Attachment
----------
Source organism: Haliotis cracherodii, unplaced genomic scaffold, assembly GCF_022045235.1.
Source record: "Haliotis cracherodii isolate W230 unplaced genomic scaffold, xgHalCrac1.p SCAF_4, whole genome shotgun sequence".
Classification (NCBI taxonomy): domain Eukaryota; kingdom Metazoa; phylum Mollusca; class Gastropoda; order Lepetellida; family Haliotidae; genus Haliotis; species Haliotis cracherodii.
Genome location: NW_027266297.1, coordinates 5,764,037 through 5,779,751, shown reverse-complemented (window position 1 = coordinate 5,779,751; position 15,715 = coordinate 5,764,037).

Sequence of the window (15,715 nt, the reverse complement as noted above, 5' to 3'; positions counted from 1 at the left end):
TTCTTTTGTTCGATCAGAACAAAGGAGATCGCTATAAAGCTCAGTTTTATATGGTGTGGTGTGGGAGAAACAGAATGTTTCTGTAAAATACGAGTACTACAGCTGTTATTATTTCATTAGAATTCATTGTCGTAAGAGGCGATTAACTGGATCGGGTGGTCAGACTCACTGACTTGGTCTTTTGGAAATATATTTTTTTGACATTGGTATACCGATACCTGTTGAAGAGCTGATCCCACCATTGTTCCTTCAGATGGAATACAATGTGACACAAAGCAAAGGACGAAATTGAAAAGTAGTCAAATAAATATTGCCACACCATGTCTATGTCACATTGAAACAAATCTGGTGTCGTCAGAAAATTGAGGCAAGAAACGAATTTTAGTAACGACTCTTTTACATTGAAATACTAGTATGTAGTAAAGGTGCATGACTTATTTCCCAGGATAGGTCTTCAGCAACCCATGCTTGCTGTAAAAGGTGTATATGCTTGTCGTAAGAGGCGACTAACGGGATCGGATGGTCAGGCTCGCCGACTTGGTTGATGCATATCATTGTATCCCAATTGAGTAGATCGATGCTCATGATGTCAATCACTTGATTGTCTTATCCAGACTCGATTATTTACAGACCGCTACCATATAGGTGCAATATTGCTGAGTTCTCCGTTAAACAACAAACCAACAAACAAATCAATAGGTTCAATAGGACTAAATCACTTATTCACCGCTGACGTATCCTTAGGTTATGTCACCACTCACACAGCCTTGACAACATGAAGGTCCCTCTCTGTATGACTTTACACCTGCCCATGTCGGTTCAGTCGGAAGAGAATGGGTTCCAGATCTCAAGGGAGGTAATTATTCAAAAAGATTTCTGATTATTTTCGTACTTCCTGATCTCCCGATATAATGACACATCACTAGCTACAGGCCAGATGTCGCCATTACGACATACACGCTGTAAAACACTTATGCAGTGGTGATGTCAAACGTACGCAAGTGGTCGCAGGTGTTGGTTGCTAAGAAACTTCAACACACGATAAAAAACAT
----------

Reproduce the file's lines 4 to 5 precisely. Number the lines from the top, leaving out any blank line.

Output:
Genome location: NW_027266297.1, coordinates 5,764,037 through 5,779,751, shown reverse-complemented (window position 1 = coordinate 5,779,751; position 15,715 = coordinate 5,764,037).

Sequence of the window (15,715 nt, the reverse complement as noted above, 5' to 3'; positions counted from 1 at the left end):